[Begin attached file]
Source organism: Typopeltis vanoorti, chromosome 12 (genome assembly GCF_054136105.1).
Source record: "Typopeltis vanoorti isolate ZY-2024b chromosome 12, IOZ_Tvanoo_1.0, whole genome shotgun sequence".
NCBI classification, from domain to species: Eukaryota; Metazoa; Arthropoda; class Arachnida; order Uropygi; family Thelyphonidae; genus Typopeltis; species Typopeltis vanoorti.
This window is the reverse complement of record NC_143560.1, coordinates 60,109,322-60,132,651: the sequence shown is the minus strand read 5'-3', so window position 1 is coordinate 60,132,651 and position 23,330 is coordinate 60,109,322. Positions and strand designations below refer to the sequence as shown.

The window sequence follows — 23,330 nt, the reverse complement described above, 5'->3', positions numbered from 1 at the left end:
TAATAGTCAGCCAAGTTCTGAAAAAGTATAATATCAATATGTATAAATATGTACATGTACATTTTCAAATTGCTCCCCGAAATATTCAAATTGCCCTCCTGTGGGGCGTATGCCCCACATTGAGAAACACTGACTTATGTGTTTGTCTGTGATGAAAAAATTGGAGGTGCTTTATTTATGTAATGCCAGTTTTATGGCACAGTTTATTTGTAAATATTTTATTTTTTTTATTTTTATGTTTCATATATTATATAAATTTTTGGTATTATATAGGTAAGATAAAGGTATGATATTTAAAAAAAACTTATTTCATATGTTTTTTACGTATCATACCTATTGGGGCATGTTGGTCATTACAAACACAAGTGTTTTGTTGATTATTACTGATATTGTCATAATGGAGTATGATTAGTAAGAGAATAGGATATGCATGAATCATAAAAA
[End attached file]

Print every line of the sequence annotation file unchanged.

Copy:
Source organism: Typopeltis vanoorti, chromosome 12 (genome assembly GCF_054136105.1).
Source record: "Typopeltis vanoorti isolate ZY-2024b chromosome 12, IOZ_Tvanoo_1.0, whole genome shotgun sequence".
NCBI classification, from domain to species: Eukaryota; Metazoa; Arthropoda; class Arachnida; order Uropygi; family Thelyphonidae; genus Typopeltis; species Typopeltis vanoorti.
This window is the reverse complement of record NC_143560.1, coordinates 60,109,322-60,132,651: the sequence shown is the minus strand read 5'-3', so window position 1 is coordinate 60,132,651 and position 23,330 is coordinate 60,109,322. Positions and strand designations below refer to the sequence as shown.

The window sequence follows — 23,330 nt, the reverse complement described above, 5'->3', positions numbered from 1 at the left end:
TAATAGTCAGCCAAGTTCTGAAAAAGTATAATATCAATATGTATAAATATGTACATGTACATTTTCAAATTGCTCCCCGAAATATTCAAATTGCCCTCCTGTGGGGCGTATGCCCCACATTGAGAAACACTGACTTATGTGTTTGTCTGTGATGAAAAAATTGGAGGTGCTTTATTTATGTAATGCCAGTTTTATGGCACAGTTTATTTGTAAATATTTTATTTTTTTTATTTTTATGTTTCATATATTATATAAATTTTTGGTATTATATAGGTAAGATAAAGGTATGATATTTAAAAAAAACTTATTTCATATGTTTTTTACGTATCATACCTATTGGGGCATGTTGGTCATTACAAACACAAGTGTTTTGTTGATTATTACTGATATTGTCATAATGGAGTATGATTAGTAAGAGAATAGGATATGCATGAATCATAAAAA